The headlines in the financial press today suggested that Q4's real GDP was strong. On closer inspection, it was relatively weak and consistent with our view that the economy has been in a "rolling recession" since early last year when the Fed started to tighten monetary policy.
Real GDP rose 2.9% (saar) following 3.2% during Q3 (chart). However, real final sales of domestic product rose only 1.4% during Q4 down from 4.5%.
Real GDP's growth rate was boosted by a jump in inventory investment during Q4 compared to Q3 (chart). It's likely that some of that increase was unintended since demand for goods was weak last year.
Many goods providers experienced boom times during 2020 and 2021 (chart). But their sales stalled and drifted downwards during 2022 when consumer spending pivoted away from goods to services.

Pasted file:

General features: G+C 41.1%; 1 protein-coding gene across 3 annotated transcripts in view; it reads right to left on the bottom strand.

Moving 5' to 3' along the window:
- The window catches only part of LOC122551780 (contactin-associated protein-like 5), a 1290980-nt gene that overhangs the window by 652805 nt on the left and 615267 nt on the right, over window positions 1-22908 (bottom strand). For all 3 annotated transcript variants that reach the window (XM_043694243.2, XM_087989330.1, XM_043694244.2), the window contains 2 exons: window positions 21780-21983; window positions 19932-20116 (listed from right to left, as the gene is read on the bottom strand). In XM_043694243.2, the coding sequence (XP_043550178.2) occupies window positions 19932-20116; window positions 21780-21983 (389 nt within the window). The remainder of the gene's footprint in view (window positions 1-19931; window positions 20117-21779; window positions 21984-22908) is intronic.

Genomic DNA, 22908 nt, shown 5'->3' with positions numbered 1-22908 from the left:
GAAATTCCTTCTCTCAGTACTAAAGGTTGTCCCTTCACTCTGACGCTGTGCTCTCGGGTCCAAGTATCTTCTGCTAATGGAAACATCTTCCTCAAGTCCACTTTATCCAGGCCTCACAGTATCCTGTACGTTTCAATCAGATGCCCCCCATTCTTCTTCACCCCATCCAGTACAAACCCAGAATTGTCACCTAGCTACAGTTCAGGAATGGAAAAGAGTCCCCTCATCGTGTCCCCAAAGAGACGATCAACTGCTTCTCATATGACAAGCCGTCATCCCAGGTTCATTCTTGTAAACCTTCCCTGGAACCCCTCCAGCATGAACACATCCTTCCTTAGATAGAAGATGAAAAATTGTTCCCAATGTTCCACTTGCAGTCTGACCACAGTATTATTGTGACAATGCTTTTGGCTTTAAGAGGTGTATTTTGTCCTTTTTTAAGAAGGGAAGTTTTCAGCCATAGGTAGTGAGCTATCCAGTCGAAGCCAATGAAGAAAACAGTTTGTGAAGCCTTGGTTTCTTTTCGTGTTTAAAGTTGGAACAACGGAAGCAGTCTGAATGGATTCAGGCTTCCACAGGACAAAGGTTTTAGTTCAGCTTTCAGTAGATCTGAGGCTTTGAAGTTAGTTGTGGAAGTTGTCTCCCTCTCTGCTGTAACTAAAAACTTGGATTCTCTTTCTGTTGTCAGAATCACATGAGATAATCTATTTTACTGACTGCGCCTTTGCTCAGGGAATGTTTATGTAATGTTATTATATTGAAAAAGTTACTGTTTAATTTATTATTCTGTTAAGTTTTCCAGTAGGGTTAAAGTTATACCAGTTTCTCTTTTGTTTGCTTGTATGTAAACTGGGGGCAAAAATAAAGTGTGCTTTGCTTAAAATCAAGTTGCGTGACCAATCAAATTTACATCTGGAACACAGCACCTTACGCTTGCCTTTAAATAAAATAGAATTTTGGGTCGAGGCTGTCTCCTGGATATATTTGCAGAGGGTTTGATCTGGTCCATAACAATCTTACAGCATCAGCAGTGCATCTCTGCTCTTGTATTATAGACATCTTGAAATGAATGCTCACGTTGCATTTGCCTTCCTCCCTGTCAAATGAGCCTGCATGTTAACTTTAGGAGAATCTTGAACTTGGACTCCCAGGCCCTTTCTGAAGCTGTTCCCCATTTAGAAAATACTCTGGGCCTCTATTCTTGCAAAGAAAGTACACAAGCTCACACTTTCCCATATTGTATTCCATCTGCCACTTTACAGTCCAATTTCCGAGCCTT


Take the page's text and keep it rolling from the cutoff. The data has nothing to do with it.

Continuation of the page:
Total consumer spending in real GDP rose 2.1% during Q4, down from 2.3% during Q3. Spending on services led the way with a 2.6% increase, while spending on goods rose 1.1%.
Last year, the rolling recession rolled mostly through the housing industry. Residential investment in real GDP fell 10.7% during 2022. It rolled through the retail industry last year as stores were forced to discount merchandise to reduce their bloated inventories. It is currently rolling through the technology industry which hired too many workers during the pandemic and is now letting some of them go.
By the way, the inflation news was good in this morning's GDP release: The price index for gross domestic purchases rose 3.2% (saar) versus 4.8% during Q3. The headline consumption deflator increased 3.2% versus 4.3%, while the core rate rose 3.9% down from 4.7%.